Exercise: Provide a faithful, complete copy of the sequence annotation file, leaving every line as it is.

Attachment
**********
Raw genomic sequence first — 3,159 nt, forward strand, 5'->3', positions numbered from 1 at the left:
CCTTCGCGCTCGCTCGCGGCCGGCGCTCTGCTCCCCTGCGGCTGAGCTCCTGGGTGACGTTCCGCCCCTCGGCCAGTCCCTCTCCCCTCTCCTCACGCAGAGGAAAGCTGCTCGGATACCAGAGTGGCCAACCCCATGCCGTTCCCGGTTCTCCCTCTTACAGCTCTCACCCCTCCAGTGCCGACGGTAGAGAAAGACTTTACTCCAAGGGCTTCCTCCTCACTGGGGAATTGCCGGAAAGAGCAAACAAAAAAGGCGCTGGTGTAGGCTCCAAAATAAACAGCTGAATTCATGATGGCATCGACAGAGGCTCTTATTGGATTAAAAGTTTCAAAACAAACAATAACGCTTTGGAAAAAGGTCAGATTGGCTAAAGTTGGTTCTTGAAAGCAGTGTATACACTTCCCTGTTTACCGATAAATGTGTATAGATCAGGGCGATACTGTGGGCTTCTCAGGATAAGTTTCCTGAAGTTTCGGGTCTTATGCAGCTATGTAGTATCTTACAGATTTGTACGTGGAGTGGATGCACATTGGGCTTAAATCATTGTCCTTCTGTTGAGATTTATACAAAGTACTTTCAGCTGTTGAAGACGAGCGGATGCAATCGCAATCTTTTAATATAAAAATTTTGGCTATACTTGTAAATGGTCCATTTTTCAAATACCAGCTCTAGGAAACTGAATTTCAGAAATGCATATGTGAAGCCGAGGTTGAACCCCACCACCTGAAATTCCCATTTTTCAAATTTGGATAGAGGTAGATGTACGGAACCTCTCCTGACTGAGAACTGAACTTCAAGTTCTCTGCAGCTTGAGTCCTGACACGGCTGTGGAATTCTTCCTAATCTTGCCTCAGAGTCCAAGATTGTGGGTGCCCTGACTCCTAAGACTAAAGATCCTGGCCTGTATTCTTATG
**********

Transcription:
Raw genomic sequence first — 3,159 nt, forward strand, 5'->3', positions numbered from 1 at the left:
CCTTCGCGCTCGCTCGCGGCCGGCGCTCTGCTCCCCTGCGGCTGAGCTCCTGGGTGACGTTCCGCCCCTCGGCCAGTCCCTCTCCCCTCTCCTCACGCAGAGGAAAGCTGCTCGGATACCAGAGTGGCCAACCCCATGCCGTTCCCGGTTCTCCCTCTTACAGCTCTCACCCCTCCAGTGCCGACGGTAGAGAAAGACTTTACTCCAAGGGCTTCCTCCTCACTGGGGAATTGCCGGAAAGAGCAAACAAAAAAGGCGCTGGTGTAGGCTCCAAAATAAACAGCTGAATTCATGATGGCATCGACAGAGGCTCTTATTGGATTAAAAGTTTCAAAACAAACAATAACGCTTTGGAAAAAGGTCAGATTGGCTAAAGTTGGTTCTTGAAAGCAGTGTATACACTTCCCTGTTTACCGATAAATGTGTATAGATCAGGGCGATACTGTGGGCTTCTCAGGATAAGTTTCCTGAAGTTTCGGGTCTTATGCAGCTATGTAGTATCTTACAGATTTGTACGTGGAGTGGATGCACATTGGGCTTAAATCATTGTCCTTCTGTTGAGATTTATACAAAGTACTTTCAGCTGTTGAAGACGAGCGGATGCAATCGCAATCTTTTAATATAAAAATTTTGGCTATACTTGTAAATGGTCCATTTTTCAAATACCAGCTCTAGGAAACTGAATTTCAGAAATGCATATGTGAAGCCGAGGTTGAACCCCACCACCTGAAATTCCCATTTTTCAAATTTGGATAGAGGTAGATGTACGGAACCTCTCCTGACTGAGAACTGAACTTCAAGTTCTCTGCAGCTTGAGTCCTGACACGGCTGTGGAATTCTTCCTAATCTTGCCTCAGAGTCCAAGATTGTGGGTGCCCTGACTCCTAAGACTAAAGATCCTGGCCTGTATTCTTATG